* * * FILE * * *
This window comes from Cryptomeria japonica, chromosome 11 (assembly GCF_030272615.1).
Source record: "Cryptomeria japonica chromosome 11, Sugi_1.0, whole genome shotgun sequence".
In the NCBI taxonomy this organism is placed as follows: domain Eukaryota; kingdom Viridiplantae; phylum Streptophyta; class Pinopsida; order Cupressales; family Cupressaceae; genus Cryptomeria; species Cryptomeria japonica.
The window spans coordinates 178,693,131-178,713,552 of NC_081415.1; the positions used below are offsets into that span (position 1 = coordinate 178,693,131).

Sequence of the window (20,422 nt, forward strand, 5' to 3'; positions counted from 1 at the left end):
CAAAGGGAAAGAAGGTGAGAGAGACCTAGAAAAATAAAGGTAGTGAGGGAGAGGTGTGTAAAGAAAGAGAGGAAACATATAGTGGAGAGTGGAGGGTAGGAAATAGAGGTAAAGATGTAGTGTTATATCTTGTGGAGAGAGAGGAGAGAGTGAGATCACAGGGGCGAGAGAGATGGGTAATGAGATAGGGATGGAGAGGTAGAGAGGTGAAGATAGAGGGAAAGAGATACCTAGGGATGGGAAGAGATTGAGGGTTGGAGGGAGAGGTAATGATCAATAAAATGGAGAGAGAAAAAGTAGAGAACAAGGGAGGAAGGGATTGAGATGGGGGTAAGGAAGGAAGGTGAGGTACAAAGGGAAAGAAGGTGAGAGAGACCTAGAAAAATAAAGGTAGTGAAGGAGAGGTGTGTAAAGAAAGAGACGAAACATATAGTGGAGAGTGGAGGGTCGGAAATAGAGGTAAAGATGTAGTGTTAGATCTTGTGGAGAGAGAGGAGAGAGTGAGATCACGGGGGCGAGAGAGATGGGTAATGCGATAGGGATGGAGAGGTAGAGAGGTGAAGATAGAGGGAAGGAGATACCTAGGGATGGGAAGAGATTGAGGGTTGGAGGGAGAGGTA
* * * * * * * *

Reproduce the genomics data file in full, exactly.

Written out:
This window comes from Cryptomeria japonica, chromosome 11 (assembly GCF_030272615.1).
Source record: "Cryptomeria japonica chromosome 11, Sugi_1.0, whole genome shotgun sequence".
In the NCBI taxonomy this organism is placed as follows: domain Eukaryota; kingdom Viridiplantae; phylum Streptophyta; class Pinopsida; order Cupressales; family Cupressaceae; genus Cryptomeria; species Cryptomeria japonica.
The window spans coordinates 178,693,131-178,713,552 of NC_081415.1; the positions used below are offsets into that span (position 1 = coordinate 178,693,131).

Sequence of the window (20,422 nt, forward strand, 5' to 3'; positions counted from 1 at the left end):
CAAAGGGAAAGAAGGTGAGAGAGACCTAGAAAAATAAAGGTAGTGAGGGAGAGGTGTGTAAAGAAAGAGAGGAAACATATAGTGGAGAGTGGAGGGTAGGAAATAGAGGTAAAGATGTAGTGTTATATCTTGTGGAGAGAGAGGAGAGAGTGAGATCACAGGGGCGAGAGAGATGGGTAATGAGATAGGGATGGAGAGGTAGAGAGGTGAAGATAGAGGGAAAGAGATACCTAGGGATGGGAAGAGATTGAGGGTTGGAGGGAGAGGTAATGATCAATAAAATGGAGAGAGAAAAAGTAGAGAACAAGGGAGGAAGGGATTGAGATGGGGGTAAGGAAGGAAGGTGAGGTACAAAGGGAAAGAAGGTGAGAGAGACCTAGAAAAATAAAGGTAGTGAAGGAGAGGTGTGTAAAGAAAGAGACGAAACATATAGTGGAGAGTGGAGGGTCGGAAATAGAGGTAAAGATGTAGTGTTAGATCTTGTGGAGAGAGAGGAGAGAGTGAGATCACGGGGGCGAGAGAGATGGGTAATGCGATAGGGATGGAGAGGTAGAGAGGTGAAGATAGAGGGAAGGAGATACCTAGGGATGGGAAGAGATTGAGGGTTGGAGGGAGAGGTA